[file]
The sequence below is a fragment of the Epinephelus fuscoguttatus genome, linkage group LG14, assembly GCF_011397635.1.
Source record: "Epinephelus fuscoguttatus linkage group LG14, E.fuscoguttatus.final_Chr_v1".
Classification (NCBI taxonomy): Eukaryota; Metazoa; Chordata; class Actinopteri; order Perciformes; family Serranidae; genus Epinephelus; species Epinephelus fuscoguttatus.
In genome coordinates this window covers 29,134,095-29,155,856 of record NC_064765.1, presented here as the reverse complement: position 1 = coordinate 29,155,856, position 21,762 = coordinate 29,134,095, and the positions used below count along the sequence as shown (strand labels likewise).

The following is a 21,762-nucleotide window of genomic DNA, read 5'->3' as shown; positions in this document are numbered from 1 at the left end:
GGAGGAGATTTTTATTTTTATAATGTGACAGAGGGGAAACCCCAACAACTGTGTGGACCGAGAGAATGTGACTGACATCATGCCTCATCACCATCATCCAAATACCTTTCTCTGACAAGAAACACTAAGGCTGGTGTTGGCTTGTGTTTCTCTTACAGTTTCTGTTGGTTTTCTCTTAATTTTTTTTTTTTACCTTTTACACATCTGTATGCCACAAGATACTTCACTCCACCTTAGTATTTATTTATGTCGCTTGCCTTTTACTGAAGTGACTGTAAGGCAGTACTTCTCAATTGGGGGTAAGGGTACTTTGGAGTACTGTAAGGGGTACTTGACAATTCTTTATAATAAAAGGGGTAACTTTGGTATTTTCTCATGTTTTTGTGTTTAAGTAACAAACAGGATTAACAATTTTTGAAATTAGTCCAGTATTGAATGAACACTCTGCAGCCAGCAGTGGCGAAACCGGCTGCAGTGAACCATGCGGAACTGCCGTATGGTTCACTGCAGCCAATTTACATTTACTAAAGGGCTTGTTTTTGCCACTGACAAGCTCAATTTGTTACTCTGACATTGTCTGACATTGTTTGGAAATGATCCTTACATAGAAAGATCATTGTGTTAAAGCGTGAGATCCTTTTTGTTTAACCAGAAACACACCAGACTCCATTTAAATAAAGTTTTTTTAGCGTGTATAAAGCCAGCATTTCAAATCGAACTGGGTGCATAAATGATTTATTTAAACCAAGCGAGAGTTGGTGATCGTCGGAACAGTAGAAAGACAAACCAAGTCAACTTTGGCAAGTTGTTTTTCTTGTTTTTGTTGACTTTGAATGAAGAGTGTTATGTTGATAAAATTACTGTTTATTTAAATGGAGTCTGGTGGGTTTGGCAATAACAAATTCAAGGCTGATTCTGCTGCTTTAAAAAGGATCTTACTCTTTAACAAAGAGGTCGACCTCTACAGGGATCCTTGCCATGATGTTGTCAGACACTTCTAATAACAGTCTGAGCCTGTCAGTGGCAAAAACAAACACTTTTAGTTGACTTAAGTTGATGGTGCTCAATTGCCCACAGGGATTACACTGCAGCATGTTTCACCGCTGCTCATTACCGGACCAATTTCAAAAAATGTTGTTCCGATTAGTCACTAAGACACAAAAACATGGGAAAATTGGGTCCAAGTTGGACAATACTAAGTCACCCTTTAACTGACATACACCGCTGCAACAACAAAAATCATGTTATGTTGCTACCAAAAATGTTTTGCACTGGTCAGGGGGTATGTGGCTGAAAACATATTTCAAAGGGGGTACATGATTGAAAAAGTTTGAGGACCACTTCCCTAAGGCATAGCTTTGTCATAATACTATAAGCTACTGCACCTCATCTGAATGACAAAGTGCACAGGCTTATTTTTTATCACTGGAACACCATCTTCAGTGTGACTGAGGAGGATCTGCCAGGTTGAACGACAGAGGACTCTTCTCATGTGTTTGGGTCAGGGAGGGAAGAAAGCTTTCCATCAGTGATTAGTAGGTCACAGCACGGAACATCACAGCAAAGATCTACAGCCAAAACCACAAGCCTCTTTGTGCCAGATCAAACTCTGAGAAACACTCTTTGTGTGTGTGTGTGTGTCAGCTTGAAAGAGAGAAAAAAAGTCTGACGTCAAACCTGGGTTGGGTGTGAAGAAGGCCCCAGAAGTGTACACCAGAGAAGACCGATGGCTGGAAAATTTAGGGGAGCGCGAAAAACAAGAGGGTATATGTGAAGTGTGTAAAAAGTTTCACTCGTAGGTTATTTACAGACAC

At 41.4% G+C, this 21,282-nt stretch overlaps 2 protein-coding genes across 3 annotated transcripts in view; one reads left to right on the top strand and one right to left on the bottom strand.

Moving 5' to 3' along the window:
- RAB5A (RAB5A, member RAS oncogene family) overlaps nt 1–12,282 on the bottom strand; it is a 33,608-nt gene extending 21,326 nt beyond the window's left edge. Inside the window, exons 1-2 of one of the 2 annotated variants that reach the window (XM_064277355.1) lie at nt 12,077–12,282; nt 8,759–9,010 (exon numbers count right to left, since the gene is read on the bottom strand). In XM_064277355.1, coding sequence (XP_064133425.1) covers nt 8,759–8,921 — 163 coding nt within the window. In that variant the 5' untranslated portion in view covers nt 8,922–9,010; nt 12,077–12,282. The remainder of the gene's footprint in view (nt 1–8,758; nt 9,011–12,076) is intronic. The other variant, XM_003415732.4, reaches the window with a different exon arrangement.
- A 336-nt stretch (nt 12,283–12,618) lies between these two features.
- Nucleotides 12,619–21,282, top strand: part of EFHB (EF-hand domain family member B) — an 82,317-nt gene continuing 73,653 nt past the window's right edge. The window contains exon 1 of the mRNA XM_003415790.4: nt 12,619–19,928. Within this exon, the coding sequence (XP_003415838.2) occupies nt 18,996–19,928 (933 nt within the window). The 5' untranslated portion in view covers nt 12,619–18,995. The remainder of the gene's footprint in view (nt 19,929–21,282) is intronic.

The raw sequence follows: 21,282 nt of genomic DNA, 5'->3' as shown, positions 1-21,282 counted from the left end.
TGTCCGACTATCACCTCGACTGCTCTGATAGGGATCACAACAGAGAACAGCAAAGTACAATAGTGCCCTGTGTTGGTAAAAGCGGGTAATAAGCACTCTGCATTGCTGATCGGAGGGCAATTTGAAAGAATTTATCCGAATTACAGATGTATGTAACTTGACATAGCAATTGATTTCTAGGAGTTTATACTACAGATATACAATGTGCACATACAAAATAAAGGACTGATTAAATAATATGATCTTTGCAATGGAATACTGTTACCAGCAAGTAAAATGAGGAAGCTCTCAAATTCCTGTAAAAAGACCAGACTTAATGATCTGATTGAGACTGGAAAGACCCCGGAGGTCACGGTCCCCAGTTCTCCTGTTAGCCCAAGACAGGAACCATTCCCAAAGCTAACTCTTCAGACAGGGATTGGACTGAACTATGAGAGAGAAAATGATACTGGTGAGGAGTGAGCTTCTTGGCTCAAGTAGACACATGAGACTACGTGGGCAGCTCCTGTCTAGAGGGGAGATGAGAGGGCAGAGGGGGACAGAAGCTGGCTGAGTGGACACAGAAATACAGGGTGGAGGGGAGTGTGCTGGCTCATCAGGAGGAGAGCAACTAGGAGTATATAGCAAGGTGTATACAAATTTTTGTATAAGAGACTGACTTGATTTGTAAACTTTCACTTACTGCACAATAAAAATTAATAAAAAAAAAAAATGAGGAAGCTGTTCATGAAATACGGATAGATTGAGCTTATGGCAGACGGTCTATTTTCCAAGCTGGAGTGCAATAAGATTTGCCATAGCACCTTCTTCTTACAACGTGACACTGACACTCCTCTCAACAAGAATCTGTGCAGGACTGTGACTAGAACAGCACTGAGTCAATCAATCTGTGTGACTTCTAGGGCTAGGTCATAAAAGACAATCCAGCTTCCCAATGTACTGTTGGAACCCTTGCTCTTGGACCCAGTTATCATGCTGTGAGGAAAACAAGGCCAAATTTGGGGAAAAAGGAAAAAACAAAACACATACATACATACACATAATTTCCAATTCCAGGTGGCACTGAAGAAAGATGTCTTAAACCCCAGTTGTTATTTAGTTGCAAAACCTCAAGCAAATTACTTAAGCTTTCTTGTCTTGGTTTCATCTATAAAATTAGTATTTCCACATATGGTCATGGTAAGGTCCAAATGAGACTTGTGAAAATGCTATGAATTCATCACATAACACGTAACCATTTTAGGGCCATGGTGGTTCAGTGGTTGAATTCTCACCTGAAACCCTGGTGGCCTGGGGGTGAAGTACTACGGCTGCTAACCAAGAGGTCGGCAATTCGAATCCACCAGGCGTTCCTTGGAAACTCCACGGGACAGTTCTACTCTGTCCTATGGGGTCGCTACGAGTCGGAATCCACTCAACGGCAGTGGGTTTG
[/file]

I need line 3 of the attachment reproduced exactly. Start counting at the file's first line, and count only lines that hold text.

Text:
Classification (NCBI taxonomy): Eukaryota; Metazoa; Chordata; class Actinopteri; order Perciformes; family Serranidae; genus Epinephelus; species Epinephelus fuscoguttatus.